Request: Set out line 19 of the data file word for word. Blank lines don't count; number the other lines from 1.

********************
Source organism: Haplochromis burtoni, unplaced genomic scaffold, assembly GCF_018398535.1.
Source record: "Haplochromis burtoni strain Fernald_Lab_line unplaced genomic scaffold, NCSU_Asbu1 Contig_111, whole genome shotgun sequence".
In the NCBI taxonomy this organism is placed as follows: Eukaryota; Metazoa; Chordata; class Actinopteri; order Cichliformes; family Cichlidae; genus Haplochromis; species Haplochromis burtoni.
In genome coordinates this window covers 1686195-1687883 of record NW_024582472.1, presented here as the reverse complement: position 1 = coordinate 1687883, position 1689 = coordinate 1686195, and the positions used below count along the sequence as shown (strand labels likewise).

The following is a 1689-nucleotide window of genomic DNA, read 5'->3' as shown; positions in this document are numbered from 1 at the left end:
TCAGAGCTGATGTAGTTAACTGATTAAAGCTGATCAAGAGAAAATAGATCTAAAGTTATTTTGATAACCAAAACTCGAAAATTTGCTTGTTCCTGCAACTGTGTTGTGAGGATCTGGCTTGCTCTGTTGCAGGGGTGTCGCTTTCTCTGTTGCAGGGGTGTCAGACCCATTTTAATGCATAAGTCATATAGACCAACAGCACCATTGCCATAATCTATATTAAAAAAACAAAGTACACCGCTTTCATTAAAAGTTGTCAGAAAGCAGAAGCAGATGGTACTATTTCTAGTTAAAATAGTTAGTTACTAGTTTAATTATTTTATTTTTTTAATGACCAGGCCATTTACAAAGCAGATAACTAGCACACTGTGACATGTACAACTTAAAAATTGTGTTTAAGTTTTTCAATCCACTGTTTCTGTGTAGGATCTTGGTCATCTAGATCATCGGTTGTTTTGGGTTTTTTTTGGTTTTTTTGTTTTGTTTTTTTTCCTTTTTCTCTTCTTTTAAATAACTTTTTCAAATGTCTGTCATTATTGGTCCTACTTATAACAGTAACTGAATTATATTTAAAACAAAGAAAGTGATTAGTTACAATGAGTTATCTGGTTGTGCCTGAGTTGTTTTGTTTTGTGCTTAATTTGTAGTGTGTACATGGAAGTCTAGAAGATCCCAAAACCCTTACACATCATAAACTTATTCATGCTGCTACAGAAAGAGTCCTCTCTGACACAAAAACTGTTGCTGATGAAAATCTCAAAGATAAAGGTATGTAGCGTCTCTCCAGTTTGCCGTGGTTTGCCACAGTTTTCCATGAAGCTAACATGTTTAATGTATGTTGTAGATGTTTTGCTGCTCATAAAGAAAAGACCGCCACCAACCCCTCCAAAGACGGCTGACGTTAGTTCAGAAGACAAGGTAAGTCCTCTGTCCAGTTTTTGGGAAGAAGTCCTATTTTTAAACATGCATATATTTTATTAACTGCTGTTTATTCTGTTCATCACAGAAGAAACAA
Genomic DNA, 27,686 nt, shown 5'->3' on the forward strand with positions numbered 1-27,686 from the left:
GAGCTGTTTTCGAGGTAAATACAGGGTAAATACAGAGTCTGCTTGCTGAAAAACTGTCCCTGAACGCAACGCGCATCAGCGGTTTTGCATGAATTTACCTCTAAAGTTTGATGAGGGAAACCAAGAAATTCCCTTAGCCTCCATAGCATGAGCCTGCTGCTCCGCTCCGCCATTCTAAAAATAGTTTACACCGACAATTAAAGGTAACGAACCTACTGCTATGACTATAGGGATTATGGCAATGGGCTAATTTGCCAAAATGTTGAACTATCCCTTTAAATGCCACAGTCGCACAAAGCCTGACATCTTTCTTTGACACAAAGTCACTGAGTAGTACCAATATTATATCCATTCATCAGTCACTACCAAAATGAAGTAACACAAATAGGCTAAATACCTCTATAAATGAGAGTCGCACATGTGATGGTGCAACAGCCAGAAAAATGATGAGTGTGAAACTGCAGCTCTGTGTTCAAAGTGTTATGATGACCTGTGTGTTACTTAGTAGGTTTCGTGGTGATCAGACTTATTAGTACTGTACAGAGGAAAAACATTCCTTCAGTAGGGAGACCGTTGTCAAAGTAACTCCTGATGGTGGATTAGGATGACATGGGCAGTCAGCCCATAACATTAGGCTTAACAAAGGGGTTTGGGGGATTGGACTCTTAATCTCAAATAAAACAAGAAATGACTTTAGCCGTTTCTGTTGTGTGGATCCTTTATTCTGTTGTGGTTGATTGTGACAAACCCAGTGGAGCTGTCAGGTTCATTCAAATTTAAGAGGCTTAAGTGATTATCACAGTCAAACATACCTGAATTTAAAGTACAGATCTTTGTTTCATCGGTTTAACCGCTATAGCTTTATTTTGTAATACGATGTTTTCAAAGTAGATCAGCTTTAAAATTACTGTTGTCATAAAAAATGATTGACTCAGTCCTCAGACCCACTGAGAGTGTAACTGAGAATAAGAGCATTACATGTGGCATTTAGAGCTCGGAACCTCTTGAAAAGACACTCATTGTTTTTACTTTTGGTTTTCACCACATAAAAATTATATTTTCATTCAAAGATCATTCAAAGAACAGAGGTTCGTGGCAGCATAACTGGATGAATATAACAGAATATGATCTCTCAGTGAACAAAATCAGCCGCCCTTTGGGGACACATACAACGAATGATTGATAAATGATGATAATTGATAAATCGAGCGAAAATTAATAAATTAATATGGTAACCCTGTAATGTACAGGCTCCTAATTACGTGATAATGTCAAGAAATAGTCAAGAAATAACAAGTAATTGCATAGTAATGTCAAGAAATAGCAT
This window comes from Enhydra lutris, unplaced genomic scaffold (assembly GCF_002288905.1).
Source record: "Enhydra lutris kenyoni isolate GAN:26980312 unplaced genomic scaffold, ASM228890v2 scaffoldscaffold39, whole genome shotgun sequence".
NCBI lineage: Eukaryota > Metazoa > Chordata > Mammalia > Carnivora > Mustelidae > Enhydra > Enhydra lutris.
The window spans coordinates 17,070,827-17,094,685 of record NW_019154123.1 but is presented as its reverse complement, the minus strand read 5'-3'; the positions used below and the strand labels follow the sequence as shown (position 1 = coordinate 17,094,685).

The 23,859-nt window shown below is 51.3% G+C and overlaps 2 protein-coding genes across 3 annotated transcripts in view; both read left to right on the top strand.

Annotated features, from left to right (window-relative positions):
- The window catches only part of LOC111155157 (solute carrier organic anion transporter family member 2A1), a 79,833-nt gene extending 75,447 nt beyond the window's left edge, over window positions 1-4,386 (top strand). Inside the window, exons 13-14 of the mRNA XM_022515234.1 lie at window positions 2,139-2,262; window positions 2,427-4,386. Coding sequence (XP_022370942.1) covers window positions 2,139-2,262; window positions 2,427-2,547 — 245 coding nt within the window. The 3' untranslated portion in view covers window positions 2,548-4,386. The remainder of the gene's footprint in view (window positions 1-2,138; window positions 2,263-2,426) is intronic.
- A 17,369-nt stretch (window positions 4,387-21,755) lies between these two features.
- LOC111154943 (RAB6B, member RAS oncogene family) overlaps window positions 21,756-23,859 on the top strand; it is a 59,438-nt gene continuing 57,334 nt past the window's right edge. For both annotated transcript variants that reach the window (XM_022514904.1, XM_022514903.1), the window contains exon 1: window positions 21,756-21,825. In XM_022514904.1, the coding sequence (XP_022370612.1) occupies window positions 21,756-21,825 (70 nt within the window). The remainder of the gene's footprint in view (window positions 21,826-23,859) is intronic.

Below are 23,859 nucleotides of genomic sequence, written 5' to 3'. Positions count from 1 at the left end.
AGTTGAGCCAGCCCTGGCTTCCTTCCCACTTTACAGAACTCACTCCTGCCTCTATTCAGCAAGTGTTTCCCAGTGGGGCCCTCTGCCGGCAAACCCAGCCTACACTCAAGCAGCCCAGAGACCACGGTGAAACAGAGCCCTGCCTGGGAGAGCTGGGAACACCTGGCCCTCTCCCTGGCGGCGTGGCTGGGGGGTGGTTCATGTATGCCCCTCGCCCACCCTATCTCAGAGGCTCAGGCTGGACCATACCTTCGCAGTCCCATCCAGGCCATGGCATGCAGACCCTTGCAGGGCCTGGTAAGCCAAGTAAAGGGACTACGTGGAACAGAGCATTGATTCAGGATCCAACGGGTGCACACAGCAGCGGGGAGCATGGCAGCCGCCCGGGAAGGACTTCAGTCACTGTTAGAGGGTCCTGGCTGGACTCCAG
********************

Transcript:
AGTTGAGCCAGCCCTGGCTTCCTTCCCACTTTACAGAACTCACTCCTGCCTCTATTCAGCAAGTGTTTCCCAGTGGGGCCCTCTGCCGGCAAACCCAGCCTACACTCAAGCAGCCCAGAGACCACGGTGAAACAGAGCCCTGCCTGGGAGAGCTGGGAACACCTGGCCCTCTCCCTGGCGGCGTGGCTGGGGGGTGGTTCATGTATGCCCCTCGCCCACCCTATCTCAGAGGCTCAGGCTGGACCATACCTTCGCAGTCCCATCCAGGCCATGGCATGCAGACCCTTGCAGGGCCTGGTAAGCCAAGTAAAGGGACTACGTGGAACAGAGCATTGATTCAGGATCCAACGGGTGCACACAGCAGCGGGGAGCATGGCAGCCGCCCGGGAAGGACTTCAGTCACTGTTAGAGGGTCCTGGCTGGACTCCAG